US5783549A - Polycarboxylate polymers for retarding the gelation of sodium carbonate slurries - Google Patents

Polycarboxylate polymers for retarding the gelation of sodium carbonate slurries Download PDF

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US5783549A
US5783549A US08/680,192 US68019296A US5783549A US 5783549 A US5783549 A US 5783549A US 68019296 A US68019296 A US 68019296A US 5783549 A US5783549 A US 5783549A
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polymer
sodium carbonate
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Sridhar Gopalkrishnan
Kathleen M. Guiney
John V. Sherman
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BASF Corp
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    • CCHEMISTRY; METALLURGY
    • C11ANIMAL OR VEGETABLE OILS, FATS, FATTY SUBSTANCES OR WAXES; FATTY ACIDS THEREFROM; DETERGENTS; CANDLES
    • C11DDETERGENT COMPOSITIONS; USE OF SINGLE SUBSTANCES AS DETERGENTS; SOAP OR SOAP-MAKING; RESIN SOAPS; RECOVERY OF GLYCEROL
    • C11D7/00Compositions of detergents based essentially on non-surface-active compounds
    • C11D7/02Inorganic compounds
    • C11D7/04Water-soluble compounds
    • C11D7/10Salts
    • C11D7/12Carbonates bicarbonates
    • CCHEMISTRY; METALLURGY
    • C11ANIMAL OR VEGETABLE OILS, FATS, FATTY SUBSTANCES OR WAXES; FATTY ACIDS THEREFROM; DETERGENTS; CANDLES
    • C11DDETERGENT COMPOSITIONS; USE OF SINGLE SUBSTANCES AS DETERGENTS; SOAP OR SOAP-MAKING; RESIN SOAPS; RECOVERY OF GLYCEROL
    • C11D3/00Other compounding ingredients of detergent compositions covered in group C11D1/00
    • C11D3/16Organic compounds
    • C11D3/37Polymers
    • C11D3/3746Macromolecular compounds obtained by reactions only involving carbon-to-carbon unsaturated bonds
    • C11D3/3757(Co)polymerised carboxylic acids, -anhydrides, -esters in solid and liquid compositions

Abstract

The present invention relates to a method for retarding the gelation of aqueous sodium carbonate slurries comprising adding to said aqueous sodium carbonate slurry a polycarboxylate polymer having the following structure: ##STR1##

Description

FIELD OF THE INVENTION

This invention relates to the use of polycarboxylate polymers as gelation retarders for sodium carbonate slurries

BACKGROUND OF THE INVENTION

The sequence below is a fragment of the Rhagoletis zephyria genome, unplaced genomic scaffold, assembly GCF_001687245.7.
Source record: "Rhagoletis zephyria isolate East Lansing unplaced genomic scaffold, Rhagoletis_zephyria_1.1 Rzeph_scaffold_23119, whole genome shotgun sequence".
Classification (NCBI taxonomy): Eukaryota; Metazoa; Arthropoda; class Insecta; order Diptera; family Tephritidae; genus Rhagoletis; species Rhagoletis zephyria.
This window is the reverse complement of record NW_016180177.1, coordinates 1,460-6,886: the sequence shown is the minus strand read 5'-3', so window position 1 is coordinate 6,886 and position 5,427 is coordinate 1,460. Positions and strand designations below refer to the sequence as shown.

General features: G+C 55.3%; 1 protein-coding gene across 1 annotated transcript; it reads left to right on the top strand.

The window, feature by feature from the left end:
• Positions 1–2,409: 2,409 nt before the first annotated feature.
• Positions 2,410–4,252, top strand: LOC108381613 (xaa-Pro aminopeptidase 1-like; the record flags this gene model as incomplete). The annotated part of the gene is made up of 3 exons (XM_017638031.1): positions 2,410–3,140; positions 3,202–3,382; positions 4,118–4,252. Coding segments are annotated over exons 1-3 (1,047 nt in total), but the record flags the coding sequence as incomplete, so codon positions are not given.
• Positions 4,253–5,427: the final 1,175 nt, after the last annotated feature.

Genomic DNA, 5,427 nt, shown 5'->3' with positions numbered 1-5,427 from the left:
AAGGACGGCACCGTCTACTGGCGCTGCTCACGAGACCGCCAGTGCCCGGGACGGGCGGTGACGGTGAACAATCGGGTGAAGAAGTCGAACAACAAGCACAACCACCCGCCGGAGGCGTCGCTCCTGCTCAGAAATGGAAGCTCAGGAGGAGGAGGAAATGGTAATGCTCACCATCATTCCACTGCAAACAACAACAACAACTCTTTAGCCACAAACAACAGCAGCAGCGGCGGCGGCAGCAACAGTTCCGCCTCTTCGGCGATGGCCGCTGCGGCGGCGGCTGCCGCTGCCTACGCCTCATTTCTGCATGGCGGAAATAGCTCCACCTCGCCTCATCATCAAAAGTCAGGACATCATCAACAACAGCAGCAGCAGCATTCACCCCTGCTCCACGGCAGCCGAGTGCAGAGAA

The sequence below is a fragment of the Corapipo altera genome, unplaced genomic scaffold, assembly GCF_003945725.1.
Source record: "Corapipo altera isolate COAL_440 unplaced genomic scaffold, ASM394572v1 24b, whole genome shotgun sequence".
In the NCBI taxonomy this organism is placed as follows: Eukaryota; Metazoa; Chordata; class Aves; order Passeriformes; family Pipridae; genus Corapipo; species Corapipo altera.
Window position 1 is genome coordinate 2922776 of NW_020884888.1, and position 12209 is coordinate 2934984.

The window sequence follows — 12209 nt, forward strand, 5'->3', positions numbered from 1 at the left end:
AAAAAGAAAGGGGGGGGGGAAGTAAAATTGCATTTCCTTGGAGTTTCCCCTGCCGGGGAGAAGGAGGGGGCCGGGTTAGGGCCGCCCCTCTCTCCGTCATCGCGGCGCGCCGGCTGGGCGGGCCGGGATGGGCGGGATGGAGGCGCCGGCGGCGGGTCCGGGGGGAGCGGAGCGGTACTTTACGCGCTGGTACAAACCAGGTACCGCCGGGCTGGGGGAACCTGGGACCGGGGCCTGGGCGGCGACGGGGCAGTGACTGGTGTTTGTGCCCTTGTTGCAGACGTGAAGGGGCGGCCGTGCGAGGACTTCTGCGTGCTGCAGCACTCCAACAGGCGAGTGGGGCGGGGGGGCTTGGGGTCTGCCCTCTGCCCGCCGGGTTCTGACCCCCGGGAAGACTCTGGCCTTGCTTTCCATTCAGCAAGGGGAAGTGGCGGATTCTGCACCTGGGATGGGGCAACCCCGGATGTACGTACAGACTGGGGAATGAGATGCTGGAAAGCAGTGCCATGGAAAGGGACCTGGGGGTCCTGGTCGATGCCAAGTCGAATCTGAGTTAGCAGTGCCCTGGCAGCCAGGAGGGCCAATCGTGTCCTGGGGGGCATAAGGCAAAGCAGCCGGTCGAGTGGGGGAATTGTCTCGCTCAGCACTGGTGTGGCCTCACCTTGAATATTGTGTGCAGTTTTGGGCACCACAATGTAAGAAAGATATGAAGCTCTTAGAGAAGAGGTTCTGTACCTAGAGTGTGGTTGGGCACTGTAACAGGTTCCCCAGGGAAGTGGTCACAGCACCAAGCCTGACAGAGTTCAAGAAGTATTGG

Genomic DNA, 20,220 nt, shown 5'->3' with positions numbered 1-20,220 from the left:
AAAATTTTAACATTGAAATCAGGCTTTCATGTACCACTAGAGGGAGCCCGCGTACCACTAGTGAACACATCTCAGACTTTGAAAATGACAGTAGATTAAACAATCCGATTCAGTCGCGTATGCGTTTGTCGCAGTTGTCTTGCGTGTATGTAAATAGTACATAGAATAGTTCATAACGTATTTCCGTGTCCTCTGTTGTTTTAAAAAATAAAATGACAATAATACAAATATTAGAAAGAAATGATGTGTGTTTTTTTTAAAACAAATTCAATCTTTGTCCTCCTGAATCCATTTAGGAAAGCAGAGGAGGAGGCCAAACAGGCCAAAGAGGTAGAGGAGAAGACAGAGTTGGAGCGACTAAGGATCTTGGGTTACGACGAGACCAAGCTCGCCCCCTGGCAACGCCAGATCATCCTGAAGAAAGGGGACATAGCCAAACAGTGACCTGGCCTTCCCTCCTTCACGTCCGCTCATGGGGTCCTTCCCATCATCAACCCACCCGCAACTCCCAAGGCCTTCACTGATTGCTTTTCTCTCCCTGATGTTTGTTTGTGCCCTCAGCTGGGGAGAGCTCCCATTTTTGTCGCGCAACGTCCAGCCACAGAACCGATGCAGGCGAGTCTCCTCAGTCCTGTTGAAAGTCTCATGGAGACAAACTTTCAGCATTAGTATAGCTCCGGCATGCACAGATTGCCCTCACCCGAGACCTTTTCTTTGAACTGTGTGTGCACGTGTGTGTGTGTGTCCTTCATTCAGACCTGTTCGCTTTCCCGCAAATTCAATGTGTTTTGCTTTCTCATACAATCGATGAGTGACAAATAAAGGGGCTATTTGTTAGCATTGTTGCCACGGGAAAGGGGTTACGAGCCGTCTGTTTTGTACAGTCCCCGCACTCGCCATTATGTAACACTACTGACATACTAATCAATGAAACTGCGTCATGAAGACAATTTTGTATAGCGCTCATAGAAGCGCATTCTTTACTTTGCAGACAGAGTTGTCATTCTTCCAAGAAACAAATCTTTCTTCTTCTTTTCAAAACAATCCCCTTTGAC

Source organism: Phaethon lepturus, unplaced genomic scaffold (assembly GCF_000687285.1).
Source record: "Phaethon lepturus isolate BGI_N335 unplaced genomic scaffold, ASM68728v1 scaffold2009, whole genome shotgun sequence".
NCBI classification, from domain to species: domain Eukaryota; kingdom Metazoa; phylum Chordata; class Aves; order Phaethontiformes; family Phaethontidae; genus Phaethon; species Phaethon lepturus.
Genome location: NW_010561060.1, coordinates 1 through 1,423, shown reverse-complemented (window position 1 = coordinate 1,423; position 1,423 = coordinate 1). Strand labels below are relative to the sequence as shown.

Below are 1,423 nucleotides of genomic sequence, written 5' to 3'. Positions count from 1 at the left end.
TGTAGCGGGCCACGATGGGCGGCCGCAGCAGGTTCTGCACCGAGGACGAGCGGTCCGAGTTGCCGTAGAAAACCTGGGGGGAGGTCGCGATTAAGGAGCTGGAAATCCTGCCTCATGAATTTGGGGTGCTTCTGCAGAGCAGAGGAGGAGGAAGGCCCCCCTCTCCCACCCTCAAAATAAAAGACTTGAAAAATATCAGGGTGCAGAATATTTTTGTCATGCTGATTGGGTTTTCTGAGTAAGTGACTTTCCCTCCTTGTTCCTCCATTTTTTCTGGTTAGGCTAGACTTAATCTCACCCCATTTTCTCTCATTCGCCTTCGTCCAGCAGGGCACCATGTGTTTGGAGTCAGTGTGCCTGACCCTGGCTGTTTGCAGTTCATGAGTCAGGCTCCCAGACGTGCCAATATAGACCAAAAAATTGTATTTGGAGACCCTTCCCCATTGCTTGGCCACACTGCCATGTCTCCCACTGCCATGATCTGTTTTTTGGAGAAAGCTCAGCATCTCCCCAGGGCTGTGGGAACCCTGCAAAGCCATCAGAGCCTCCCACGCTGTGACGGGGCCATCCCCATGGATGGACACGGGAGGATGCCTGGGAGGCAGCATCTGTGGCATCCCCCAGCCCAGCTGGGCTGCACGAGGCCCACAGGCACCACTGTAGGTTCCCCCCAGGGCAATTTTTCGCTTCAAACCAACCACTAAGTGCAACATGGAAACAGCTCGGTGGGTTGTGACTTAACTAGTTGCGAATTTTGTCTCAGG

In the detergent industry, powder detergents are typically built with sodium carbonate as a key ingredient, and the use of sodium carbonate as a key component in powder detergent has particularly increased in light of recent legislation which have virtually eliminated the use of phosphates in household laundry detergents. In a typical manufacturing process for powdered laundry detergents, ingredients such as anionic surfactants and builders such as sodium carbonate are mixed along with water to form a slurry in the crutcher. The typical concentration of such a slurry is around 50-55% solids, because higher concentrations are always desirable as it improves the efficiency of the crutching operation resulting in significant cost savings to the detergent manufacturer.

However, when slurry compositions essentially comprise inorganic salts such as sodium carbonate, particularly where sodium carbonate is a major component (50% by weight or more), they typically form a hard mass within a few hours when stored at ambient temperatures (below 30C.). The hardened mass resembles a cement block and in some ways the mechanism of setting of a sodium carbonate slurry is similar to that of Portland Cement, i.e. via hydration. This limitation restricts the utility of such slurries and severely curtails the "window of operation" for such slurries. The prior art has attempted to solve the problem of working with sodium carbonate slurries. Specifically, U.S. Pat. No. 4,368,134 teaches the use of additives such as citric acid and magnesium sulfate salts which inhibit the gelation of crutcher slurries. U.S. Pat. No. 4,362,640, discloses a method of reducing the viscosity of carbonate based crutcher slurries during the addition of aqueous sodium silicate by adding CO2 with the silicate solution. U.S. Pat. No. 4,311,606 discloses a method of reducing the viscosity of carbonate based crutcher slurries by the addition of sodium sesquicarbonate along with citric acid. U.S. Pat. No. 4,900,466 discloses sodium carbonate slurries comprising carboxylate polymers useful in crystal growth modification to improve surfactant absorption during detergent manufacture. Also, the carboxylate copolymers of U.S. Pat. No. 4,900,466 are of 1000-250,000 molecular weight. U.S. Pat. No. 4,820,441 also discloses carbonate slurries comprising carboxylate polymers useful in crystal growth modification to improve surfactant absorption during detergent manufacture. The carboxylate polymers of U.S. Pat. No. 4, 820,441 are of 1000-300,000 molecular weight.